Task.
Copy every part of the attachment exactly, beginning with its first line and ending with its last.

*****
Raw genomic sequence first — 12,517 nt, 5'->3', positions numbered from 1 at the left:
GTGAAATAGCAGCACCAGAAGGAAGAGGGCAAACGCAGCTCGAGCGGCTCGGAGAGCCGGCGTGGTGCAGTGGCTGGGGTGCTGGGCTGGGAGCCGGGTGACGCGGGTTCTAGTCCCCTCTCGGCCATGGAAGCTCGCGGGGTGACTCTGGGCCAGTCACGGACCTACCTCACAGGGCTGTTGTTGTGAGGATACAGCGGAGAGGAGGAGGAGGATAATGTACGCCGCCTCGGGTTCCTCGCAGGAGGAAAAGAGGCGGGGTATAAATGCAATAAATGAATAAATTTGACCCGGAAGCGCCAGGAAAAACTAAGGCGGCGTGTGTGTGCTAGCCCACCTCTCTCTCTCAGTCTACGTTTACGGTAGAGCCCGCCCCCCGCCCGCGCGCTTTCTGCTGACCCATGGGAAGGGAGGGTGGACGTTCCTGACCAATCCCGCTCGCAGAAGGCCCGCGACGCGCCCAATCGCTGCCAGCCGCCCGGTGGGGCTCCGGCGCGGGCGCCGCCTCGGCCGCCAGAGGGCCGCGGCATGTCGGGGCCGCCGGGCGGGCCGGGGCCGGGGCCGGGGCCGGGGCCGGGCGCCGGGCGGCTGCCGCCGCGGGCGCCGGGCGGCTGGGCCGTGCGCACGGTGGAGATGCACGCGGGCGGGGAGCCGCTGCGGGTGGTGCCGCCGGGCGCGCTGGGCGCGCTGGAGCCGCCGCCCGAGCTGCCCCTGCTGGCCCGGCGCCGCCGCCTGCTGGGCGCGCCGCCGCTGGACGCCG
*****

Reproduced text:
Raw genomic sequence first — 12,517 nt, 5'->3', positions numbered from 1 at the left:
GTGAAATAGCAGCACCAGAAGGAAGAGGGCAAACGCAGCTCGAGCGGCTCGGAGAGCCGGCGTGGTGCAGTGGCTGGGGTGCTGGGCTGGGAGCCGGGTGACGCGGGTTCTAGTCCCCTCTCGGCCATGGAAGCTCGCGGGGTGACTCTGGGCCAGTCACGGACCTACCTCACAGGGCTGTTGTTGTGAGGATACAGCGGAGAGGAGGAGGAGGATAATGTACGCCGCCTCGGGTTCCTCGCAGGAGGAAAAGAGGCGGGGTATAAATGCAATAAATGAATAAATTTGACCCGGAAGCGCCAGGAAAAACTAAGGCGGCGTGTGTGTGCTAGCCCACCTCTCTCTCTCAGTCTACGTTTACGGTAGAGCCCGCCCCCCGCCCGCGCGCTTTCTGCTGACCCATGGGAAGGGAGGGTGGACGTTCCTGACCAATCCCGCTCGCAGAAGGCCCGCGACGCGCCCAATCGCTGCCAGCCGCCCGGTGGGGCTCCGGCGCGGGCGCCGCCTCGGCCGCCAGAGGGCCGCGGCATGTCGGGGCCGCCGGGCGGGCCGGGGCCGGGGCCGGGGCCGGGGCCGGGCGCCGGGCGGCTGCCGCCGCGGGCGCCGGGCGGCTGGGCCGTGCGCACGGTGGAGATGCACGCGGGCGGGGAGCCGCTGCGGGTGGTGCCGCCGGGCGCGCTGGGCGCGCTGGAGCCGCCGCCCGAGCTGCCCCTGCTGGCCCGGCGCCGCCGCCTGCTGGGCGCGCCGCCGCTGGACGCCG